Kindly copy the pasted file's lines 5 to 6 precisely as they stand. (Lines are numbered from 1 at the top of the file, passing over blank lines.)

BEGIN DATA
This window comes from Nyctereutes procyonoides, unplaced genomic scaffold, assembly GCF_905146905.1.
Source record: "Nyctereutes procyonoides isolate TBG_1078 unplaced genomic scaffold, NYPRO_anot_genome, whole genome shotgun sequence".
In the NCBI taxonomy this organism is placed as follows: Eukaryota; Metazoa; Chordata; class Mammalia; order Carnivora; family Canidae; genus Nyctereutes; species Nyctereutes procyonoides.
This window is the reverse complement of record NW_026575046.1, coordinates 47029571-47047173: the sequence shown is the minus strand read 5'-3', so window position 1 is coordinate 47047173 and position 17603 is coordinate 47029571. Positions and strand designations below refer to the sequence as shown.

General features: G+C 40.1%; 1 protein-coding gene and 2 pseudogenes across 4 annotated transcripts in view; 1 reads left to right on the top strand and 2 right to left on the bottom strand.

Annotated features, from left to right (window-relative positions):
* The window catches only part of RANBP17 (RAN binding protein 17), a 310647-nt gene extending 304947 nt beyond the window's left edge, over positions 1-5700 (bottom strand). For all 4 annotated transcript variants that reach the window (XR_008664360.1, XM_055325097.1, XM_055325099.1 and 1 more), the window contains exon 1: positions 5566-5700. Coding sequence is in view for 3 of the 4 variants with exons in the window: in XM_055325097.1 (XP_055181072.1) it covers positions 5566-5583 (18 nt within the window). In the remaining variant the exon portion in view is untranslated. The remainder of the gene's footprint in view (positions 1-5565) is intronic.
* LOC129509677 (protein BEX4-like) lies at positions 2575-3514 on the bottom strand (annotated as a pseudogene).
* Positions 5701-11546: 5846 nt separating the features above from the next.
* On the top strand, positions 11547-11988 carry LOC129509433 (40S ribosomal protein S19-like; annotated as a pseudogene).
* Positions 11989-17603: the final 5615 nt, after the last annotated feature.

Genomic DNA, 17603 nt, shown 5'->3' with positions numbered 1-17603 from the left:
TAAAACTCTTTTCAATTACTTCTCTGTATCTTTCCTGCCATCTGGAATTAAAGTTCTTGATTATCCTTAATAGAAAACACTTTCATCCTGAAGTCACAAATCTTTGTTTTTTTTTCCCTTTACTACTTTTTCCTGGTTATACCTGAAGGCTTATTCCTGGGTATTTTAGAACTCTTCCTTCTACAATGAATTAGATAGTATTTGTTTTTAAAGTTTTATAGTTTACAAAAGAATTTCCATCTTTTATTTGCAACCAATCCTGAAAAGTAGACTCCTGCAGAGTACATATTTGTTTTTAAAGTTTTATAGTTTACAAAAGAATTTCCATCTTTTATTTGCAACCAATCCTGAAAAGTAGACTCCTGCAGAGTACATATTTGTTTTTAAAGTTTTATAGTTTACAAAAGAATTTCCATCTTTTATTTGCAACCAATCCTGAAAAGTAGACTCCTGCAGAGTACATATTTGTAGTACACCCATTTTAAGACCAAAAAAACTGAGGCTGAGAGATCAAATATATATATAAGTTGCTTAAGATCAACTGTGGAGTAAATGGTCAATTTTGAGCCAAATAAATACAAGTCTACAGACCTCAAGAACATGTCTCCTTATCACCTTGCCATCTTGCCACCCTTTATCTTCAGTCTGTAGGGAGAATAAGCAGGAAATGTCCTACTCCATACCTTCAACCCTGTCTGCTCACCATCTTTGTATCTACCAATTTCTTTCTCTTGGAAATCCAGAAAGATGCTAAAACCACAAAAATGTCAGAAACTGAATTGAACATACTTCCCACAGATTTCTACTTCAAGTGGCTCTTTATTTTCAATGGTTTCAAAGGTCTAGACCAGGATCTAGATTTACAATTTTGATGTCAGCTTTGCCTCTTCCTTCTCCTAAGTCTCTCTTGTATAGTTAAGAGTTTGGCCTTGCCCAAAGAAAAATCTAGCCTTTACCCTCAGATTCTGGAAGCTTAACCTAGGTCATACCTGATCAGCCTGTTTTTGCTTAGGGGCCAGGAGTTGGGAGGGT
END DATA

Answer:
General features: G+C 40.1%; 1 protein-coding gene and 2 pseudogenes across 4 annotated transcripts in view; 1 reads left to right on the top strand and 2 right to left on the bottom strand.

Annotated features, from left to right (window-relative positions):